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SF Appeals Court Convenes Panel To Hear Plagiarism Case Against Zeppelin's 'Stairway To Heaven'

SAN FRANCISCO (CBS SF) -- A federal appeals court in San Francisco announced Monday that a rarely convened 11-judge panel will take up a copyright dispute over the rock band Led Zeppelin's iconic "Stairway to Heaven" song.

The British band released the song in 1971. A trust established by the estate of the late guitarist Randy Wolfe claims the song was copied from "Taurus," a piece Wolfe wrote for his band Spirit in 1967.

The 11-judge panel of the 9th U.S. Circuit Court of Appeals will review a ruling in which a three-judge panel of the court ordered a new trial on the trust's copyright lawsuit. In the first trial in federal court in Los Angeles in 2016, a jury ruled in favor of Led Zeppelin.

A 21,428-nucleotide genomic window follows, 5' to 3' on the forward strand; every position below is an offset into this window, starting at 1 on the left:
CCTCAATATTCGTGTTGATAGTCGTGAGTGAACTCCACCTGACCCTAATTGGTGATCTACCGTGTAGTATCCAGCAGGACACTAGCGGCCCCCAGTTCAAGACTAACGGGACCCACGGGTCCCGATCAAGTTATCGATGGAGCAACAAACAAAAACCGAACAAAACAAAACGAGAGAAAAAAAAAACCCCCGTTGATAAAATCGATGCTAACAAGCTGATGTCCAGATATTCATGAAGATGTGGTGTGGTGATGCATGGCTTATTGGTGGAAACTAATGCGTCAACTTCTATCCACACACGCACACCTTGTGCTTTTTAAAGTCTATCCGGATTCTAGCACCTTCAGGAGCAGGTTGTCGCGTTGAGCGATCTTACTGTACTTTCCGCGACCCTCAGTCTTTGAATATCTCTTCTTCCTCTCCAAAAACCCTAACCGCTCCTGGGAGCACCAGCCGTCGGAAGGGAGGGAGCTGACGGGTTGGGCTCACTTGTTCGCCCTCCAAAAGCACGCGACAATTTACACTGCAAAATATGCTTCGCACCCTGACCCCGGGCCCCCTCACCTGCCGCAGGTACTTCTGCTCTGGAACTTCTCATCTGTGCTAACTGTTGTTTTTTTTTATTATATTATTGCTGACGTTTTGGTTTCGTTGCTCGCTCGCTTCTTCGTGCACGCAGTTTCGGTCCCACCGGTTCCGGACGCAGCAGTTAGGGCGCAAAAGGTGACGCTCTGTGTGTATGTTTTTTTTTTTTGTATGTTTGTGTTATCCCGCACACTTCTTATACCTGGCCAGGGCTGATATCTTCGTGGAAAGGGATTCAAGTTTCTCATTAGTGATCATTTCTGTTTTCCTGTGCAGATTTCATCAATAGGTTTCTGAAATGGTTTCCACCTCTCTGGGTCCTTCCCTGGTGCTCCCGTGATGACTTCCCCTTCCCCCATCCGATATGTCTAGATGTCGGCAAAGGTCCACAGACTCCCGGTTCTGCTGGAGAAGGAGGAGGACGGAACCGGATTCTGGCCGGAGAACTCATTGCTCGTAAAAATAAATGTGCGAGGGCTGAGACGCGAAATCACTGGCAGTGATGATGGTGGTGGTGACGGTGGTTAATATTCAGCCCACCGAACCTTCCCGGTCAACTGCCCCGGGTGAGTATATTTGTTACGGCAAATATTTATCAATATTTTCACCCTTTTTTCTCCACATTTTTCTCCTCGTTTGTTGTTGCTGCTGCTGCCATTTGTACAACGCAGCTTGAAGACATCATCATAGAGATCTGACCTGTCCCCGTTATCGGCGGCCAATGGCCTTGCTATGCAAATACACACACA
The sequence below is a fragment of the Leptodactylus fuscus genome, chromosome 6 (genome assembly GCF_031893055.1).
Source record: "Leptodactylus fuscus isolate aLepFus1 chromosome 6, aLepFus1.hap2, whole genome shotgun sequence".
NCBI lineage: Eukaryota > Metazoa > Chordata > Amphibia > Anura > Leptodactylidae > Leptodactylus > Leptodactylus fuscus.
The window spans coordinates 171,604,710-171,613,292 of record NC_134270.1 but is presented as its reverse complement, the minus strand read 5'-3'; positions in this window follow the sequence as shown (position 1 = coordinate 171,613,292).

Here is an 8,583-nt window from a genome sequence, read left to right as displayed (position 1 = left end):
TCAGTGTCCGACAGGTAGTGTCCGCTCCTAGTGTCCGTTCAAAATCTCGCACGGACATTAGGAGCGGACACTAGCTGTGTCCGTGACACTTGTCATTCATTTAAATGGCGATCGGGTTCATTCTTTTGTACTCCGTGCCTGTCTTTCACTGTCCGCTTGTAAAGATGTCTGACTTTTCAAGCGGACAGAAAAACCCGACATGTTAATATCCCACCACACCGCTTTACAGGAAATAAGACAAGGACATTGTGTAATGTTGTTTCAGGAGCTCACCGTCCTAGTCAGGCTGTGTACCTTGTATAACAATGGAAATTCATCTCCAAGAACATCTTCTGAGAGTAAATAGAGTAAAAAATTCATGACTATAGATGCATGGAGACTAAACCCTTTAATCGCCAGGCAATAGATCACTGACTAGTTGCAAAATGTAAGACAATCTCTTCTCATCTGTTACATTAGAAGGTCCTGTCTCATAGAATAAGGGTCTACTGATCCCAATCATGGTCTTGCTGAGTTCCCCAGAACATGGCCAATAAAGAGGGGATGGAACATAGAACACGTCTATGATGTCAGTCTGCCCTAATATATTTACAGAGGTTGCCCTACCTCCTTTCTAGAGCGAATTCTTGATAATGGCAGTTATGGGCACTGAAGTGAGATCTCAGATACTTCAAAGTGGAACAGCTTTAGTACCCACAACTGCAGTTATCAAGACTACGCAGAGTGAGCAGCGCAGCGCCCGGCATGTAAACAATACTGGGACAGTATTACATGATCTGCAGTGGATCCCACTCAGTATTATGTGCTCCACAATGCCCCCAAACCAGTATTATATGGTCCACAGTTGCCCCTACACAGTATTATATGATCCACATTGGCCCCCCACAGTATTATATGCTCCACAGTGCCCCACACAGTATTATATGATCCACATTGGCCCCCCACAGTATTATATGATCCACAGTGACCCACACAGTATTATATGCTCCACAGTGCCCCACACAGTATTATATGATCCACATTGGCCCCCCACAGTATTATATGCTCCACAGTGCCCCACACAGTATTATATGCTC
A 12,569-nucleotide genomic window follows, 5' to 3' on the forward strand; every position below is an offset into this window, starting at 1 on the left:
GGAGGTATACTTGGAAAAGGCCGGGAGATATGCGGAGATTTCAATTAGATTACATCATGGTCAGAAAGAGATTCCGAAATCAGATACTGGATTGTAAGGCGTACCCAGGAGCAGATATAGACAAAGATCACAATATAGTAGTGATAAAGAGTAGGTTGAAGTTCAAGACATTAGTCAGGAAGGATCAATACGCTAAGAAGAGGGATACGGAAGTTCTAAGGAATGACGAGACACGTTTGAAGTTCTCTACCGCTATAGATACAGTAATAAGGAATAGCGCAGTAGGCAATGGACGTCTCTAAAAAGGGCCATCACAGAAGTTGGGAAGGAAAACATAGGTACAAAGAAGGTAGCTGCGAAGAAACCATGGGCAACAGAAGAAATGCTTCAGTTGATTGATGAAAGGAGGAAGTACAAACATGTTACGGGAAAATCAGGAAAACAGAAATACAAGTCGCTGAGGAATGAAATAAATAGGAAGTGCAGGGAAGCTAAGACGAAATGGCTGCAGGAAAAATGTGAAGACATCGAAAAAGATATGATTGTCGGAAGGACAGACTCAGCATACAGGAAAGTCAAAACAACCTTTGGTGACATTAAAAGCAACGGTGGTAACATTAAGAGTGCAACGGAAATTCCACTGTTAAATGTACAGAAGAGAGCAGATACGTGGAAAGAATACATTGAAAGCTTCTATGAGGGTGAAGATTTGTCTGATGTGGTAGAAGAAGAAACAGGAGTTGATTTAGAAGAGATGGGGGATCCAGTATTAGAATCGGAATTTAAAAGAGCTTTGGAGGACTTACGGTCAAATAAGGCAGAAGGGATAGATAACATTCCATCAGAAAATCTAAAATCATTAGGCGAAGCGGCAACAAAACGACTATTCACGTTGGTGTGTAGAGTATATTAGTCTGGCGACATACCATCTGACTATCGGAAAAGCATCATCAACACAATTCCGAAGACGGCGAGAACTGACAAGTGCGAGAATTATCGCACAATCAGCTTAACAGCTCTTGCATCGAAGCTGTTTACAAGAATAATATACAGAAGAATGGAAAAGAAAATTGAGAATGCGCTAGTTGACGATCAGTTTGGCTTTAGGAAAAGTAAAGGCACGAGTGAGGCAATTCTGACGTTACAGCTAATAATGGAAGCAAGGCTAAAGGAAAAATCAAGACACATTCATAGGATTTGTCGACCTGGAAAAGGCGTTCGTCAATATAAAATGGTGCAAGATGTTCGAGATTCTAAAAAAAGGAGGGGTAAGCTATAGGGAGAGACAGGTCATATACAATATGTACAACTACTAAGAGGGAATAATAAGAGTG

One issue in the case is whether the jury should be allowed to hear a recording of Wolfe's piece by his band.

The trial judge in the 2016 trial did not allow jurors to hear the original recordings because copyright law in 1967 covered only written sheet music and not music recordings. Instead, the jurors listened to a later partial reconstruction based on the sheet music.

A second issue is establishing the correct jury instructions on exactly which elements or arrangements of elements of music are protected by copyright.

Chief Circuit Judge Sidney Thomas said in an order that the 11-judge panel will hear arguments on the case in San Francisco during the week of Sept. 23.

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